Sunday, 3 May 2015

Benjamin Ekman: Weaving a garment of logoi: 'natural contemplation' in Evagrius Ponticus Scholia on Proverbs

Evagrius Ponticus (ca. 345-399) is one of the foremost teachers of monastic prayer and ascetic 'psychology' of late antiquity. He was also a writer of large amounts of scholia on biblical books, such as Proverbs and Ecclesiastes. In one of his scholia Evagrius indicates, following Origen, that the order of Solomon's three books represent a sort of curriculum for the monk: Proverbs deals with the ethical effort of ascesis, Ecclesiastes reveals the inner truth of the created order through 'natural contemplation', and lastly the Song of Songs symbolises the 'theology' of mystical prayer.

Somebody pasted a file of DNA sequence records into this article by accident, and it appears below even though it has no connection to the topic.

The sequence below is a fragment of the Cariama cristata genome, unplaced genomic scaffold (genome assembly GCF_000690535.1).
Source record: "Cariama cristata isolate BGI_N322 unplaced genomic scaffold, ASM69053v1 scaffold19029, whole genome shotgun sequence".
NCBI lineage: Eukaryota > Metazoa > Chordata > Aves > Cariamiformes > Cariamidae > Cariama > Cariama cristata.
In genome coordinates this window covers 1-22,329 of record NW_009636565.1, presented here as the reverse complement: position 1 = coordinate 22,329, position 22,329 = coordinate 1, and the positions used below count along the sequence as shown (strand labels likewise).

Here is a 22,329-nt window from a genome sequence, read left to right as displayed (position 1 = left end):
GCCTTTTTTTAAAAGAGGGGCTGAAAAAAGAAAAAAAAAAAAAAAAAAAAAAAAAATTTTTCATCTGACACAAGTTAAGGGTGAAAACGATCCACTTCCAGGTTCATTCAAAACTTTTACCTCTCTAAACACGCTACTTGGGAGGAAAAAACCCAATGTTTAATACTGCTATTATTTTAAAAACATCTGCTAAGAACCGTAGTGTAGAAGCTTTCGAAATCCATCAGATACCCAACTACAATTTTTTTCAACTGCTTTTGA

Despite Evagrius' 'origenist' interpretation of the solomonic books these scholia are not devoted solely to one area of the monastic life at a time. In this paper I will discuss a group of scholia commenting on the 'ethical' book of Proverbs and show how they deal with the practice of 'natural contemplation'. When commenting on verses in Proverbs that use sartorial imagery Evagrius consistently associates the production and use of textiles with the process of contemplating the inner logoi of created beings. The virtuous person's mind becomes clothed in contemplations preparing her for the wedding feast of mystical prayer. The image of 'weaving' the threads of various contemplations that make up a 'garment' indicates for us the elusive nature of how natural contemplation was practiced by Evagrius. Through a close reading of Evagrius' habits of textual interpretation we get a deeper understanding of his monastic pedagogy and the manner in which he integrated ethics with contemplation.

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